The Spanish Armada (Armada Española) has been harassing merhant ships in Gibraltar waters, according to the British Overseas Territory’s government.
Two vessels, the Ivor Accord and the Great Victory, were anchored well within Gibraltarian waters awaiting instructions from the Gibraltar Port Authority when they were approached by the Spanish patrol boat Tornado.
Radio recordings show the crew of the Tornado telling the ships to “leave Spanish territorial waters”, according to The Times.
The ships did not obey the warship, according to reports, which was soon confronted by Royal Navy boats.
“The Royal Navy deployed a launch and a rigid-hulled inflatable boat to the scene,” the Gibraltar government reported in a statement.
“After being challenged by the Royal Navy, the Spanish warship sailed slowly along the Gibraltar coast with its weapons uncovered and manned.”
“There is only nuisance value to these foolish games being played by those who don’t accept unimpeachable British sovereignty over the waters around Gibraltar as recognised in the United Nations Convention on the Law of the Sea,” a spokesman for the Gibraltar government added.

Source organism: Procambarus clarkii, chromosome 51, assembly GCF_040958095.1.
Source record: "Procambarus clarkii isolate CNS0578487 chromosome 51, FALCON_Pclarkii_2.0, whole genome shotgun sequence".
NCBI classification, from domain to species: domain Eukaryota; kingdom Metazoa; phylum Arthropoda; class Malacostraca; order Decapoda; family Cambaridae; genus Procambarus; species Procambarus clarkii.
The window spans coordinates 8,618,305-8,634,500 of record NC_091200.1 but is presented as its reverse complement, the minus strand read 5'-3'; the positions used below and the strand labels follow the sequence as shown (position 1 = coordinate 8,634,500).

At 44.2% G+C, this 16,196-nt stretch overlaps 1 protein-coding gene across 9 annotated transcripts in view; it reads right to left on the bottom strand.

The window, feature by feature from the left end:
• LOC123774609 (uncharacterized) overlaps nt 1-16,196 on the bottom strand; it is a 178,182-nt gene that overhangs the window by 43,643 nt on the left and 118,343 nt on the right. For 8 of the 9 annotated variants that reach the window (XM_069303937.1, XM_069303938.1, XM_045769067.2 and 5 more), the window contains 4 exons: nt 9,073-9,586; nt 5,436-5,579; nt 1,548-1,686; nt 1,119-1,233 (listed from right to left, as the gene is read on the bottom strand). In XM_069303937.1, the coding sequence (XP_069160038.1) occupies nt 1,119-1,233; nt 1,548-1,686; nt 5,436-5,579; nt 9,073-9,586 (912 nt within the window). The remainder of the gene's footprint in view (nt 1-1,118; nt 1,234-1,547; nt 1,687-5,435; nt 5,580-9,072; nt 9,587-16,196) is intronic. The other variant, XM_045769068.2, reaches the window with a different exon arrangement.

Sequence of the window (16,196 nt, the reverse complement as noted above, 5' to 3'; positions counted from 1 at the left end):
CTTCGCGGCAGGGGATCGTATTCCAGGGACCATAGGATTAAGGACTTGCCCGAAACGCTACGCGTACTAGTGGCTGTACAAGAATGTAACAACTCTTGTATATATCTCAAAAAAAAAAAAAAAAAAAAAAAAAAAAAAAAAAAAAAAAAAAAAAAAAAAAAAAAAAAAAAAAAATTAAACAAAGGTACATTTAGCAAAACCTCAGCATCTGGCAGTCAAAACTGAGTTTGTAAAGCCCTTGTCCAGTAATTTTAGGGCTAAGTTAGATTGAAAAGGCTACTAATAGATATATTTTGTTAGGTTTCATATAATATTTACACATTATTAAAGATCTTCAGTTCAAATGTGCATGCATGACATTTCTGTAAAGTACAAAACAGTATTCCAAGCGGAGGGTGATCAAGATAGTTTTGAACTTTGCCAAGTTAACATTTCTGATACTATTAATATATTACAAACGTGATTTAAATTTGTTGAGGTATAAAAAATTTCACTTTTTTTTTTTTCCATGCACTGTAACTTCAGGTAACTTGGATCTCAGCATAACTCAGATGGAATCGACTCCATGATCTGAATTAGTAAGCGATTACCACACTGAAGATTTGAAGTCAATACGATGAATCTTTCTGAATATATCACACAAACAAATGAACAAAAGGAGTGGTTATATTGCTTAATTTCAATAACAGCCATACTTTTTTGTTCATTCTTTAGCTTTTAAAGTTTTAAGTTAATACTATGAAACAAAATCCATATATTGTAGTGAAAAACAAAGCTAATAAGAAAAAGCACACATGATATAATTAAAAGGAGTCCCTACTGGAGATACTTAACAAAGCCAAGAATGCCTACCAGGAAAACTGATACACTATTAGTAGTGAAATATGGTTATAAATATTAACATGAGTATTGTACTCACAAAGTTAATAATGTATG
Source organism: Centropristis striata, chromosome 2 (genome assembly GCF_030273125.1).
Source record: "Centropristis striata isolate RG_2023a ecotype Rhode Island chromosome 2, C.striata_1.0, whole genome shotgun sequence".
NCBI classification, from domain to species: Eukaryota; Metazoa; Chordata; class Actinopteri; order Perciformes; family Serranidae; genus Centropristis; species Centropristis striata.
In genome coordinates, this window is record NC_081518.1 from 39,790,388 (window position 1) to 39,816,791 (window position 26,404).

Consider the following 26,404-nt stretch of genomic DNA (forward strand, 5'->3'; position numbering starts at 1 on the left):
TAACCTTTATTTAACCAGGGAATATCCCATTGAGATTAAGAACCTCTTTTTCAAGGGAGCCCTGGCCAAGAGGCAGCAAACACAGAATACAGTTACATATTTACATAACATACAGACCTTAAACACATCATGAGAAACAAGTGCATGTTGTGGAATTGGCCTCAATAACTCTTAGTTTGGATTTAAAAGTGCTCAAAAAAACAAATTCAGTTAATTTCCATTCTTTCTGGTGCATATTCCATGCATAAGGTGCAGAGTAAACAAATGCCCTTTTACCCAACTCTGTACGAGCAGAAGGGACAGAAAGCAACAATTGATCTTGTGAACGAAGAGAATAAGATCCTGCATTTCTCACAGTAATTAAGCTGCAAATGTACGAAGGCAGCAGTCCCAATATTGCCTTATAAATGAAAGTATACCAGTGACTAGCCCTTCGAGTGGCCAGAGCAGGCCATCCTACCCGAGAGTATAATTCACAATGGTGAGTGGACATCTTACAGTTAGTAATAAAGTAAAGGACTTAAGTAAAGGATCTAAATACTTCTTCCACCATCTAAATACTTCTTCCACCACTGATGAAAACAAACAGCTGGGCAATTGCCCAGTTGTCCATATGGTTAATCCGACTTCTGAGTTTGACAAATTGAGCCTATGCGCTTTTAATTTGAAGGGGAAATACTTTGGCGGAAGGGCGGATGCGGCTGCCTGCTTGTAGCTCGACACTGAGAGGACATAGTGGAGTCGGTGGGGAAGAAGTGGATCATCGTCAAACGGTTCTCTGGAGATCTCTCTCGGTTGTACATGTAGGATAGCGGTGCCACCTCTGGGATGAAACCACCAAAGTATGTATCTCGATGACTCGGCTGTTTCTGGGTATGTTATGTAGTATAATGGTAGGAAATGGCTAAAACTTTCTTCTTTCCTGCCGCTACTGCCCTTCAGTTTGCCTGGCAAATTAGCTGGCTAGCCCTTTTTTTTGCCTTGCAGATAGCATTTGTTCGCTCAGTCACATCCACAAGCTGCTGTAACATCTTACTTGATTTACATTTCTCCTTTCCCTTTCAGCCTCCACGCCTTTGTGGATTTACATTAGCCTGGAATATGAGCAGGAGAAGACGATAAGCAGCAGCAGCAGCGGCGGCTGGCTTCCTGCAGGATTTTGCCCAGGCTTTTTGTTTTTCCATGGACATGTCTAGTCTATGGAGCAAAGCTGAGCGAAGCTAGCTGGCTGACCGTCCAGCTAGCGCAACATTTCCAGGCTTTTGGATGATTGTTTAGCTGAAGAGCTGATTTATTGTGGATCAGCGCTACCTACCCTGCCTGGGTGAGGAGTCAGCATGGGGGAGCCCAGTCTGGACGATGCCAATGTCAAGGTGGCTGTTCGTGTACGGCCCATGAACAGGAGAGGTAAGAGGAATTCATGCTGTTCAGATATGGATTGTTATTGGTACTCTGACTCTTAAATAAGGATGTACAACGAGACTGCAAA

“It seems there are still some in the Spanish navy who think they can flout international law.”
The British Overseas Territory, known colloquially as the Rock, has been in British possession since 1704 — predating the founding of the United Kingdom itself by roughly three years — and was ceded by the Spanish “in perpetuity” in 1713.
The people of the Rock have voted overwhelmingly in favour of maintaining their link to the United Kingdom in two public referendums, choosing British sovereignty over Spanish sovereignty by 99.64 percent to 0.36 in 1967, and rejecting a deal on so-called “co-sovereignty” or “shared sovereignty” by 98.97 percent to 1.03 percent in 2002.
Spain, cheered on by the European Union, has sought to use British prime minister Theresa May’s apparent weakness in the Brexit negotiations as an opportunity to revive its old claims on Gibraltar — but has received a cool reception in the British territory, despite its having voted heavily to Remain in the European Union in 2016.
“We are not looking to remain as part of the European Union as being partly Spanish,” said Gibraltar’s Chief Minister, Fabian Picardo said, in 2017.
“The only way that somebody could describe that offer as generous would be to be entirely disingenuous.
“This is the generosity of the predator that thinks that its prey is finally prone and it’s going to take the price it’s been seeking to extract for the past 300 years,” he added.
“Neither the people of the United Kingdom nor the people of Gibraltar are a prey that is on its knees, seeking any generous offer from the people of Spain.”